When Defense Distributed tested an AR-15 semiautomatic weapon built around a plastic receiver they were able to download online and manufacture using a 3-D printer, close to half a million people watched on YouTube.

Among those viewers was Steve Israel, who found the 35-second video so disturbing he felt compelled to do something. Lucky for him, Israel happens to be a United States congressman, representing New York’s 2nd District.

On Friday, the congressman held a press conference at a security checkpoint at Long Island MacArthur Airport where he announced that he was planning on introducing legislation that would renew the Undetectable Firearms Act of 1988.

The law, which expired in 1998, but was renewed again in 2003, makes it “unlawful to manufacture, import, sell, ship, deliver, possess, transfer, or receive any firearm” that is not detectable by x-ray machines used at airports, or any gun that “does not generate an image that accurately depicts the shape of the component.”

Rep. Israel also wants to include any gun right out of Star Trek, meaning a weapon assembled from components manufactured on a 3-D printer.

“Congress passed a law banning plastic guns for two decades, when they were just a movie fantasy,” Israel stated at the conference.

“With the advent of 3-D printers these guns are suddenly a real possibility, but the law Congress passed is set to expire next year. We should act now to give law enforcement authorities the power to stop the development of these weapons before they are as easy to come by as a Google search.”

But are plastic guns actually more than a movie fantasy?

Cody Wilson, a University of Texas law student and spokesperson for Defense Distributed, says no.

“Plastic guns don’t exist, and for the 20 years that this law has existed, plastic guns haven’t existed,” Wilson told the Daily Dot via the phone. He noted that the video that sparked the controversy shows Defense Distributed using a gun assembled mostly from metal parts, and that the plastic lower receiver they used wasn’t their own design.

Interestingly enough, Defense Distributed, a group that has encountered several obstacles on their path to develop the world’s first printable gun, sees their vilification by Congressman Israel as a positive thing.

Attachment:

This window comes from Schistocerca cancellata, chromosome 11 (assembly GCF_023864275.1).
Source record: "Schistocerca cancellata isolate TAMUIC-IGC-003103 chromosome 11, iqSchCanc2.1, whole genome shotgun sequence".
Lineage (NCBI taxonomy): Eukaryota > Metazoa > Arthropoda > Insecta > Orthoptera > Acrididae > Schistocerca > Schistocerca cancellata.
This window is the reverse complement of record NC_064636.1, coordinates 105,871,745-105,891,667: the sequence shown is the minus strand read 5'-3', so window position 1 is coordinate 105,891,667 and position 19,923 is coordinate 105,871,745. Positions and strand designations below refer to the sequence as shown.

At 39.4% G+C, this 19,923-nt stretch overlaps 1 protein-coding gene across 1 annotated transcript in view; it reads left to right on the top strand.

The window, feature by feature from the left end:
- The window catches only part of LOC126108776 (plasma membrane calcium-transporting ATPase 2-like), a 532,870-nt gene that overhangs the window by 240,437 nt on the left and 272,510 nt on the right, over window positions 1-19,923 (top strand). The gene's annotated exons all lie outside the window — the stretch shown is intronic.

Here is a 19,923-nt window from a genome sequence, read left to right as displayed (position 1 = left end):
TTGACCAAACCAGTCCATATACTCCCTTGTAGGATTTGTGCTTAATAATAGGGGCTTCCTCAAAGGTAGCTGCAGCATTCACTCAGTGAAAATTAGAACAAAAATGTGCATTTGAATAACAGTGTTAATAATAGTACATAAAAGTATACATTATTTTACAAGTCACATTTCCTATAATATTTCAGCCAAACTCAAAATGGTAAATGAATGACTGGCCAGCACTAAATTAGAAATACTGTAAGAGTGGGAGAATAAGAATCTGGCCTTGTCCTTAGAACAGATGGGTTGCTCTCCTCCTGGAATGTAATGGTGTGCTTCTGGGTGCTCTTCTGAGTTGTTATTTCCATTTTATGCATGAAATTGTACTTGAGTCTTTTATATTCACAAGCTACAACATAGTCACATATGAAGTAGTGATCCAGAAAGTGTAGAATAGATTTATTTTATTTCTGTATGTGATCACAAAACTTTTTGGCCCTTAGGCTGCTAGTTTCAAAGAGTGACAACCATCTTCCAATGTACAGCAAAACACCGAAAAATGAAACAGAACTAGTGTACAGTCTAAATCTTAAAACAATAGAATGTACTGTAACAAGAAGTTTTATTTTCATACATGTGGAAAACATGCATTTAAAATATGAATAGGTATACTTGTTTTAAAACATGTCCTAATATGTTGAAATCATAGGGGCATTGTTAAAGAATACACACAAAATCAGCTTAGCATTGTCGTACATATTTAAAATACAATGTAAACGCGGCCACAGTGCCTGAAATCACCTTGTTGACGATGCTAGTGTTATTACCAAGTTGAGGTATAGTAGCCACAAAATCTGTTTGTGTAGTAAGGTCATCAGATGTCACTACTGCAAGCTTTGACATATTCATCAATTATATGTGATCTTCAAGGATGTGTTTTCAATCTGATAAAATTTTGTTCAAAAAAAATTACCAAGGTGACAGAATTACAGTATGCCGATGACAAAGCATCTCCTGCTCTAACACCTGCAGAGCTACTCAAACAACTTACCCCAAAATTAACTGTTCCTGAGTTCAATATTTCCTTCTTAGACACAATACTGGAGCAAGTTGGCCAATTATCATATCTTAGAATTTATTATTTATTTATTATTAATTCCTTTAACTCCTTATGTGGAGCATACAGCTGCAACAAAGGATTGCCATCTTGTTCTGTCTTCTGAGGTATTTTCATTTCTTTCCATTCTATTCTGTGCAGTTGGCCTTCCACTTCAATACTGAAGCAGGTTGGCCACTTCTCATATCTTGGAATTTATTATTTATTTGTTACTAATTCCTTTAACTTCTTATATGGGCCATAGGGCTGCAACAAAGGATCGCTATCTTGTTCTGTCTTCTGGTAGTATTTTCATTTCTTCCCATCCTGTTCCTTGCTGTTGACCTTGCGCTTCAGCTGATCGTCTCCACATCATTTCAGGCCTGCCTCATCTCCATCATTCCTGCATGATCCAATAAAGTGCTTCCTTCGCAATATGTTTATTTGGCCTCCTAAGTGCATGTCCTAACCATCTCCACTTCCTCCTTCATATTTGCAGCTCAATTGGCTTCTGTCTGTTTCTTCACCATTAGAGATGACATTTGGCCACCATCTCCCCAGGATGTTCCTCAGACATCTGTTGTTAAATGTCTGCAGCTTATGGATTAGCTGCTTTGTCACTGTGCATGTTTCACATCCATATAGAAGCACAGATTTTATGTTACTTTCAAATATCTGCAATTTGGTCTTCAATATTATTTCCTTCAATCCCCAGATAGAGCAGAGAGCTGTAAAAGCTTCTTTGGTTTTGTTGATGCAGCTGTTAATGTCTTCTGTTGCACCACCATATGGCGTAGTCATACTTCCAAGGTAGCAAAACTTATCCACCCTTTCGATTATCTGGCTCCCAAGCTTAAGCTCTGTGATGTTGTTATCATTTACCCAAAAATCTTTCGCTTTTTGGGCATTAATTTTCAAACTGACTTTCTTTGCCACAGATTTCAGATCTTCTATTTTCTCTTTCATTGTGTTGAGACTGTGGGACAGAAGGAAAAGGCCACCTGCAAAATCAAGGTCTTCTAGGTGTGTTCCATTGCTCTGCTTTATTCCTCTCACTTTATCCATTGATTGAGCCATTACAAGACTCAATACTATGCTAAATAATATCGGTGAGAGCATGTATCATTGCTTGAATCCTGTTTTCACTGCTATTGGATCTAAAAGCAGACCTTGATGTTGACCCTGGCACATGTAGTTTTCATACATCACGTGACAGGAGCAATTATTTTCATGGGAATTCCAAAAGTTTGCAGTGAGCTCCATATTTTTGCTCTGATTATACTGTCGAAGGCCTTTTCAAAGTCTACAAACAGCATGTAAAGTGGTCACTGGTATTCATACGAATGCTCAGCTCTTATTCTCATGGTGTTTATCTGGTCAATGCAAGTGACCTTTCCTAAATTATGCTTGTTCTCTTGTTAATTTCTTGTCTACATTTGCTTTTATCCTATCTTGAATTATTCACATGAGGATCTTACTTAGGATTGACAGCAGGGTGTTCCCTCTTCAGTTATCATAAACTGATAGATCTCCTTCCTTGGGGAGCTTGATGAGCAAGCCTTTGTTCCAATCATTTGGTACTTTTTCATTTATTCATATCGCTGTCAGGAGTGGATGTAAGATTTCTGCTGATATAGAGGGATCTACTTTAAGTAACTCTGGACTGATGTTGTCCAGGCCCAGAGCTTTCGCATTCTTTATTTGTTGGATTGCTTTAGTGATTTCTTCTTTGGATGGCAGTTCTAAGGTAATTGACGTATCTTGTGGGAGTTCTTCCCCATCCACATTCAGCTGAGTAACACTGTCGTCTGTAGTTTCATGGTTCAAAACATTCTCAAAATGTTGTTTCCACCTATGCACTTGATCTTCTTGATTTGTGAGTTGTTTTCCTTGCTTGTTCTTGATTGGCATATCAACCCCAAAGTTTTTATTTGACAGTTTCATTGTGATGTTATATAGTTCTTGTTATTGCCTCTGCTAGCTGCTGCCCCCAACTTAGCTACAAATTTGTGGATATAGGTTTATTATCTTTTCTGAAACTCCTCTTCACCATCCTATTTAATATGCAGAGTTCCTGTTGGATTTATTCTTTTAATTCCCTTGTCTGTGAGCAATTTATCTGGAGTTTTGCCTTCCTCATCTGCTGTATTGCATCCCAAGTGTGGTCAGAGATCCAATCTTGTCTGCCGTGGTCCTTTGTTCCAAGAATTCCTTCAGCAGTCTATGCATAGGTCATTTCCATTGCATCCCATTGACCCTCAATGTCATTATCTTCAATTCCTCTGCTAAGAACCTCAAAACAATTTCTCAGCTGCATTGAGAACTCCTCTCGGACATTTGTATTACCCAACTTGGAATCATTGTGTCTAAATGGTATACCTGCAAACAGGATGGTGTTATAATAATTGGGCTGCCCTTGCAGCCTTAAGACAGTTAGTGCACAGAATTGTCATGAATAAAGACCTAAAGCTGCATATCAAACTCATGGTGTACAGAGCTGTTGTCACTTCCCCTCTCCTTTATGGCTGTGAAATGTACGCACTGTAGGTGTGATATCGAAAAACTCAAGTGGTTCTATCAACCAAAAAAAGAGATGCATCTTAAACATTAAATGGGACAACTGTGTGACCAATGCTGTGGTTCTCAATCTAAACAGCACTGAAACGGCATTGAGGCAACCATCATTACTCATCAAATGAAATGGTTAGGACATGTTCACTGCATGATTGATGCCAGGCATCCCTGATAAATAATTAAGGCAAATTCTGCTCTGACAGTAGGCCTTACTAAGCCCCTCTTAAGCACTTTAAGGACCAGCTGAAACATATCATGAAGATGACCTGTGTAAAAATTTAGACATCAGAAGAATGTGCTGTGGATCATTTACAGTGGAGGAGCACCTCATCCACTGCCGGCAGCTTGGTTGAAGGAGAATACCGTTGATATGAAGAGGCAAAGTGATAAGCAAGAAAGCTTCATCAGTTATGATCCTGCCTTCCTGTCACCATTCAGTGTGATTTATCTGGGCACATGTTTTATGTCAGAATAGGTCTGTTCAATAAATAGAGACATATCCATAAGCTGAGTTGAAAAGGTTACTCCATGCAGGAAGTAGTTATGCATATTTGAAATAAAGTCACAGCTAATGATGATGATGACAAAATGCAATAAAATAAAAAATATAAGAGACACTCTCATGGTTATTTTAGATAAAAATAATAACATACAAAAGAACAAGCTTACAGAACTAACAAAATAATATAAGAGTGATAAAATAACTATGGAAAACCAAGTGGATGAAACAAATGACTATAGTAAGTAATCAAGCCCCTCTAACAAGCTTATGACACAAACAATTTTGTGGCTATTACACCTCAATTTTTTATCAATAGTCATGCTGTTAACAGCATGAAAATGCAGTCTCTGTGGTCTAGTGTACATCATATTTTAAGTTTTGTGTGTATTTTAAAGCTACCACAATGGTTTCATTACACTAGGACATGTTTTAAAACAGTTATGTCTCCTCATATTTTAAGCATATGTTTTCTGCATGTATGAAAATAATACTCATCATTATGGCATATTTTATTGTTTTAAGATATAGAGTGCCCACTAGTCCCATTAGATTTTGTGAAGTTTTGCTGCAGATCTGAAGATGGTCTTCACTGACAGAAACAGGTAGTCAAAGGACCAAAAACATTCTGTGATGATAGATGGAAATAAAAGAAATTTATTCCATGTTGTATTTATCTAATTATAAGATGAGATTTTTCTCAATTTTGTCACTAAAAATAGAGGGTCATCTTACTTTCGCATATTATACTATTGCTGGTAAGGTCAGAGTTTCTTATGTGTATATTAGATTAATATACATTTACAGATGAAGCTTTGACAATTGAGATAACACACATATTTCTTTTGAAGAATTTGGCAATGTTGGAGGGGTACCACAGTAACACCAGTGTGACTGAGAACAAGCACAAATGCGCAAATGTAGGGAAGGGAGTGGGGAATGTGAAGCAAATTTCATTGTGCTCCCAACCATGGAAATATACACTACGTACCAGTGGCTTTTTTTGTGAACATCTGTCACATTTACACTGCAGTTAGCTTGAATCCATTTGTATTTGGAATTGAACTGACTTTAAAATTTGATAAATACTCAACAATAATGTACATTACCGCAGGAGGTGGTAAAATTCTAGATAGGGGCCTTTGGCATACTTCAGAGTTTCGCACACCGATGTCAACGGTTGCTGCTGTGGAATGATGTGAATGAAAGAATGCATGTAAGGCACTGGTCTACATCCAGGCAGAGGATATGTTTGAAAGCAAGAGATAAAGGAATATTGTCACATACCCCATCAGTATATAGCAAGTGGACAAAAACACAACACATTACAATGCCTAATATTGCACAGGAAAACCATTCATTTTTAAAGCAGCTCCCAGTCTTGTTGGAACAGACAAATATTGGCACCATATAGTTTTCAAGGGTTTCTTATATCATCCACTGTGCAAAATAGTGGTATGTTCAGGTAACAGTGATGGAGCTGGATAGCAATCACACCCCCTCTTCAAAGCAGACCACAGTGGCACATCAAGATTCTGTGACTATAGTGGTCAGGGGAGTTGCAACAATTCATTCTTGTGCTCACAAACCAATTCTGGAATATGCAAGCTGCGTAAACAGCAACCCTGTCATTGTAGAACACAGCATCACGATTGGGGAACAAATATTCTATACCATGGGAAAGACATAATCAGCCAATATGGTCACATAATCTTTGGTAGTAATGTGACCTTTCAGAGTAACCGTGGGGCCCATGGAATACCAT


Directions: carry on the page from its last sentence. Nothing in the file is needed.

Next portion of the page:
“Right now, wiki weapons don’t exist, but they’re talked about now with such intensity that they’re more real than the real thing.”

Even if the Undetectable Firearms Act is renewed, Defense Distributed would be exempt from it if they obtain a manufacturer’s license, something they’ve already applied for. The act clarifies that a “licensed manufacturer or any person acting pursuant to a contract with a licensed manufacturer, for the purpose of examining and testing such [a] firearm” is in the legal clear.

If their licensed, legally-produced guns pass the law’s airport metal detector test, they’ll be free to continue manufacturing them.

“Ironically what does a law like this do? It prevents you from making a wiki weapon. It  prevents anyone who’s not a manufacturer,” Wilson said. “It gives Defense Distributed monopoly powers to produce wiki weapons.”

“If I was cynical and self-interested I would lobby for this law to be passed and to be renewed. It would continue to advantage me. Of course we’re not planning on making money off of it.”

According to an Israel representative who spoke with CNET, the congressman doesn’t plan on modifying the language of the law, meaning that the renewed that the Undetectable Firearms Act won’t seek to regulate or restrict the usage and purchase of 3-D printers, the device that would theoretically make a printable gun possible.

The Daily Dot reached out to the congressman’s office seeking comment, but as of this writing they have yet to respond.

For their part, Wilson and Defense Distributed think that the politician is simply grandstanding.

“This is a political softball for him. ‘Oh yeah, easy, none of us want undetectable guns.’ Okay, fine. So he gets some easy points.”

Photo via Jerry Nadler/Flickr